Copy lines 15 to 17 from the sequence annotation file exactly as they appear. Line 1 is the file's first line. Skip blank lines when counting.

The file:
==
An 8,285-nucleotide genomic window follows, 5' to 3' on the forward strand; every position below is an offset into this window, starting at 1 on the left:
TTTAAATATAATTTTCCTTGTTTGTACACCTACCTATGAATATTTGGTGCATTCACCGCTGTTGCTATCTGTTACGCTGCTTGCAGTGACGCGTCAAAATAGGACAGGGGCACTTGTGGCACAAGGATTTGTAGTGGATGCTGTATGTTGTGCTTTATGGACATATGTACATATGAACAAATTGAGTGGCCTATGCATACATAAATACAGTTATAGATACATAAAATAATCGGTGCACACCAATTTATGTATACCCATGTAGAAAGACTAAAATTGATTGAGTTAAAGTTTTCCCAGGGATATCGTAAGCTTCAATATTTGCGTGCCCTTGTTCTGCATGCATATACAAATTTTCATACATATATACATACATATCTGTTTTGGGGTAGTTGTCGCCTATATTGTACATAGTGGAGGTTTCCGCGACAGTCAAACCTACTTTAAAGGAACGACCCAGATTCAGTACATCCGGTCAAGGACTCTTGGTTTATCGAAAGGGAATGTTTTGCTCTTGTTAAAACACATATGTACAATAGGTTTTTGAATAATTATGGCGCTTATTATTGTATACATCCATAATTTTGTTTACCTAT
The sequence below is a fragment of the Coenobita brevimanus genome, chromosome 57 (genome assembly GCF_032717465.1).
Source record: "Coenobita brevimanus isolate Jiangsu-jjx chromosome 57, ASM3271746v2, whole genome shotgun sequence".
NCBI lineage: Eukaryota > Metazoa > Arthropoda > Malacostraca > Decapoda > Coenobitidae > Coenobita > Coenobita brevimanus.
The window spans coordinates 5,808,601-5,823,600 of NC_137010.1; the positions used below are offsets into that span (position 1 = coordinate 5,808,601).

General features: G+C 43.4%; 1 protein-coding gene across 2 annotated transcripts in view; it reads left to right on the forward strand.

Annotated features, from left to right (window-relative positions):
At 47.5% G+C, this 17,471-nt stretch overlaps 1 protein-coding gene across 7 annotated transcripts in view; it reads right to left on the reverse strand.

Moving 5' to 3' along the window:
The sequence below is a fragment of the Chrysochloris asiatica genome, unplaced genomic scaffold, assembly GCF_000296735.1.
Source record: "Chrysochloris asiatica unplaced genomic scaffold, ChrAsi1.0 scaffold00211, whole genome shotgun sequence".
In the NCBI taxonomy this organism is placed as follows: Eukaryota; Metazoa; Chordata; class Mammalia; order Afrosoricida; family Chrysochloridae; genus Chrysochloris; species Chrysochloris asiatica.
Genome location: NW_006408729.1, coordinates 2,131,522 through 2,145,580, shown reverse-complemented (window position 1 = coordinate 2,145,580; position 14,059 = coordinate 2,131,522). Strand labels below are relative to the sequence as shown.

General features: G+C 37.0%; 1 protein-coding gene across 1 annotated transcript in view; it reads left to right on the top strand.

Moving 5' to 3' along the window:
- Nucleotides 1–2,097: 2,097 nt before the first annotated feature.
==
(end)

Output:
General features: G+C 37.0%; 1 protein-coding gene across 1 annotated transcript in view; it reads left to right on the top strand.

Moving 5' to 3' along the window:
- Nucleotides 1–2,097: 2,097 nt before the first annotated feature.